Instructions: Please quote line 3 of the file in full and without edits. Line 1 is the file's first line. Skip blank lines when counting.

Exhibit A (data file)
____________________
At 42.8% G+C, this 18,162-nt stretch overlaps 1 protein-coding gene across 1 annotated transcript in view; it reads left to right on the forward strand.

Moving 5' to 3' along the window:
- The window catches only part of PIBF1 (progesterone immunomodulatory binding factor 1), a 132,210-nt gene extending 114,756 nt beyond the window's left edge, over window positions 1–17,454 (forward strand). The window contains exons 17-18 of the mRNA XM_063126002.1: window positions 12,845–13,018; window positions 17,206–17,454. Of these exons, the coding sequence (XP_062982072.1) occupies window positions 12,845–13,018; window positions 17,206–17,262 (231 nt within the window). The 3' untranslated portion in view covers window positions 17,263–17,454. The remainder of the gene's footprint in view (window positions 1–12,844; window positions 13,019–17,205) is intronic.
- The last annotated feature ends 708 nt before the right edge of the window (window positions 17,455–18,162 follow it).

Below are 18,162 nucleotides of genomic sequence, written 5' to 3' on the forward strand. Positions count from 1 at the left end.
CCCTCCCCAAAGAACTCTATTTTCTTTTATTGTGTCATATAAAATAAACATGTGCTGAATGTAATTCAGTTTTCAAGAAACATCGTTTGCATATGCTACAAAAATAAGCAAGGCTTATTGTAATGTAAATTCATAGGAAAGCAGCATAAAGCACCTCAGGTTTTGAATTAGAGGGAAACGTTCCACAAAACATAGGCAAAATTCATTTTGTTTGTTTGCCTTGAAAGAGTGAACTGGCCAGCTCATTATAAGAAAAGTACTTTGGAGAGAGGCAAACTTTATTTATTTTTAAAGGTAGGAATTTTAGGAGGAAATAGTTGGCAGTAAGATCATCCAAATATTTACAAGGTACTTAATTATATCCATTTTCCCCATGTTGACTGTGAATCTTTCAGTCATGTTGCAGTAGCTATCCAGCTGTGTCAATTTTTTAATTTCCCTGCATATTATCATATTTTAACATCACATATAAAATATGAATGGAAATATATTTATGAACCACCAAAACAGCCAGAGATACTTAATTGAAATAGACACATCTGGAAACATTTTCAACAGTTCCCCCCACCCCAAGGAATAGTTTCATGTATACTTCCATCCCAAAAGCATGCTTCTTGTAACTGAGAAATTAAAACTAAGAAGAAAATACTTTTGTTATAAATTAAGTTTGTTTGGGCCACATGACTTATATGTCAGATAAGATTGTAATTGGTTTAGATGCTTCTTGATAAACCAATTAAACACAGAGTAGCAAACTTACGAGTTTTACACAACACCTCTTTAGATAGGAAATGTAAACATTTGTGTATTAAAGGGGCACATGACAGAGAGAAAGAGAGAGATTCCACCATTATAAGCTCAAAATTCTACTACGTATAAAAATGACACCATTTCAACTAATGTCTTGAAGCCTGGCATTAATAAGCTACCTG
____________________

- The window catches only part of PIBF1 (progesterone immunomodulatory binding factor 1), a 132,210-nt gene extending 114,756 nt beyond the window's left edge, over window positions 1–17,454 (forward strand). The window contains exons 17-18 of the mRNA XM_063126002.1: window positions 12,845–13,018; window positions 17,206–17,454. Of these exons, the coding sequence (XP_062982072.1) occupies window positions 12,845–13,018; window positions 17,206–17,262 (231 nt within the window). The 3' untranslated portion in view covers window positions 17,263–17,454. The remainder of the gene's footprint in view (window positions 1–12,844; window positions 13,019–17,205) is intronic.